A new visualization of everything on Earth

June 06, 2024

Media Inquiries Name Jill Rosen Email [email protected] Office phone 443-997-9906 Cell phone 443-547-8805A new interactive visual depicts everything on the planet Earth, showing, with scientific precision and breathtaking profundity, how man-made things now outweigh all forms of natural life. Brice Ménard Professor, Krieger School "Being able to see all this information challenges our understanding of life on Earth and highlights the dramatic impact of human activities on the planet's ecosystems." "Being able to see all this information challenges our understanding of life on Earth and highlights the dramatic impact of human activities on the planet's ecosystems," Ménard said. The infographic shows how the amount of man-made materials dramatically increased in mass since 1900, and now outweighs the planet's natural life forms. The team hopes the visualization will inform and inspire.

Name
Jill Rosen
Email
[email protected]
Office phone
443-997-9906
Cell phone
443-547-8805

A new interactive visual depicts everything on the planet Earth, showing, with scientific precision and breathtaking profundity, how man-made things now outweigh all forms of natural life.

Created by a Johns Hopkins University physicist and a graphic artist, the illustration transforms complex data into a thought-provoking story about life on the planet that unfolds through each layer of the visual with increasing power.

Brice Ménard

Professor, Krieger School

"Being able to see all this information challenges our understanding of life on Earth and highlights the dramatic impact of human activities on the planet's ecosystems."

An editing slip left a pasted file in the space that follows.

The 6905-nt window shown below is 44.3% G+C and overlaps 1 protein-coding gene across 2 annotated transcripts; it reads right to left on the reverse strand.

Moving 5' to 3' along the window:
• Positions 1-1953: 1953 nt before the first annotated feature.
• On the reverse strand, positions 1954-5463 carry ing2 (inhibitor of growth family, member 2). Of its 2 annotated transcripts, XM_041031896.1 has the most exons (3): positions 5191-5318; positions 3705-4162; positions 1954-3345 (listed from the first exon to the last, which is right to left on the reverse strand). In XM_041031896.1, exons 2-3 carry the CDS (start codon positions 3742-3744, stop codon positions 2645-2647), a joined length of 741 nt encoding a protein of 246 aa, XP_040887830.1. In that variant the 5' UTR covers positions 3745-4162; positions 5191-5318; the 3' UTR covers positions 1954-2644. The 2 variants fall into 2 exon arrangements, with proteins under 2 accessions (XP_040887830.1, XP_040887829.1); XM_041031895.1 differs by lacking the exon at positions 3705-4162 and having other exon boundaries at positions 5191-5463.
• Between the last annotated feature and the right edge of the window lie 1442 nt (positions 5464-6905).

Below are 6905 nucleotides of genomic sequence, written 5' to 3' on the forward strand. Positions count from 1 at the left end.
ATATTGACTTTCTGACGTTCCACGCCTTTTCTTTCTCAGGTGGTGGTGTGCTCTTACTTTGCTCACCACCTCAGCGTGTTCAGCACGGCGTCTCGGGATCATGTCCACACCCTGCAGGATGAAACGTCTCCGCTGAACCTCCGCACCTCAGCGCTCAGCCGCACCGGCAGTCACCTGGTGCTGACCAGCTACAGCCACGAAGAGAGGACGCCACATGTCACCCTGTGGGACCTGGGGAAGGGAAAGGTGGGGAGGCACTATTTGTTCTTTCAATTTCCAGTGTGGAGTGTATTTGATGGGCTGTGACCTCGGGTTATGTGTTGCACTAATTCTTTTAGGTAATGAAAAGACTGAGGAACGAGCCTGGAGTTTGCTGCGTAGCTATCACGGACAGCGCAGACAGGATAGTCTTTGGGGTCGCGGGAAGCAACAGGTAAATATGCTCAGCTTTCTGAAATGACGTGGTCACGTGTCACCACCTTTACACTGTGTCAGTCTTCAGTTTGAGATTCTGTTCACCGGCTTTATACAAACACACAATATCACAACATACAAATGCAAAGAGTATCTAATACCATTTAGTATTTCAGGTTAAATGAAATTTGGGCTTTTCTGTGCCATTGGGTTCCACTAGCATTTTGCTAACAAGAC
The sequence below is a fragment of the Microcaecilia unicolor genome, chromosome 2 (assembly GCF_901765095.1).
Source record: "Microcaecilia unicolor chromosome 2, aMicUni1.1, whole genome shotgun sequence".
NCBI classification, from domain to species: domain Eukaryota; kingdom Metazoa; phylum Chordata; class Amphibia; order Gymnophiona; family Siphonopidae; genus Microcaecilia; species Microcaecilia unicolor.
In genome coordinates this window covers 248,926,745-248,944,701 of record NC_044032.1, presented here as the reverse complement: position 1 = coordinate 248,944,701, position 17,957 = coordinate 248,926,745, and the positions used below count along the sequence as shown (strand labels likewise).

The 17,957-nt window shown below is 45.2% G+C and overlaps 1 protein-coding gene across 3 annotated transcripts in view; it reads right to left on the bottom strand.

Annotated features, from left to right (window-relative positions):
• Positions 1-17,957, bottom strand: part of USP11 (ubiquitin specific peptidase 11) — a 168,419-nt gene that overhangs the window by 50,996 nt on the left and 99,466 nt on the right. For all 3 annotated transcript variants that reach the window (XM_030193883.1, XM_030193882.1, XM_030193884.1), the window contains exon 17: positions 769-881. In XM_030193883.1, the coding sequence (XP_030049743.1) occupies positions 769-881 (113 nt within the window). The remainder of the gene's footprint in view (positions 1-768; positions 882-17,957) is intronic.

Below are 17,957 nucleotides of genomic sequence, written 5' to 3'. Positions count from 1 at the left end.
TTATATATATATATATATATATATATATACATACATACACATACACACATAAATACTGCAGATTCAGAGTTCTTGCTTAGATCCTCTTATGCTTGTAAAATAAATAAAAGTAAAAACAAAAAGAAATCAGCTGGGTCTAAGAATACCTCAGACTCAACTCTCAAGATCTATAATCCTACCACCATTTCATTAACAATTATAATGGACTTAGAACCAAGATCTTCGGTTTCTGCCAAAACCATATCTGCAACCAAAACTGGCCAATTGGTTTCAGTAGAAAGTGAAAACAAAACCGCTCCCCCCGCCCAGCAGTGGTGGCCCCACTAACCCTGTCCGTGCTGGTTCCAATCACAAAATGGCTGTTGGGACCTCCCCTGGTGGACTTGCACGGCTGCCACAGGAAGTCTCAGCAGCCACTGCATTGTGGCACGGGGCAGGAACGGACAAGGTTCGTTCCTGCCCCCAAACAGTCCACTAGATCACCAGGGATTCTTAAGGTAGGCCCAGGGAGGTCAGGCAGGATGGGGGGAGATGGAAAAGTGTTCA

The interactive illustration called BioCubes depicts the mass of "the living and the built," allowing viewers to easily see and understand how biological and technological forms co-exist on the planet. It's available online, where certain illustrations can be downloaded for free.

Professor Brice Ménard, an astrophysicist and machine learning expert, decided to create the visualization because he felt numbers alone failed the story of what was happening on the planet—they were simply too large to be meaningful for most people.

"Being able to see all this information challenges our understanding of life on Earth and highlights the dramatic impact of human activities on the planet's ecosystems," Ménard said. "The mission with this visual was make this more intuitive and more easily graspable."

The infographic shows how the amount of man-made materials dramatically increased in mass since 1900, and now outweighs the planet's natural life forms. Most of that increase happened during our lifetime.

Ménard and co-creator Nikita Shtarkman, who earned a bachelor's degree in computer science from Johns Hopkins in 2019, also created the Map of the Universe, a map that displays the entire span of the known cosmos. Since its release in 2022 the map has been viewed nearly one million times.

The team hopes the visualization will inform and inspire.

"Scientists should not just make discoveries but also share knowledge," Ménard says. "Any viewer here will learn something or see the world from a new point of view. This is for everyone."

The source of this news is from Johns Hopkins University

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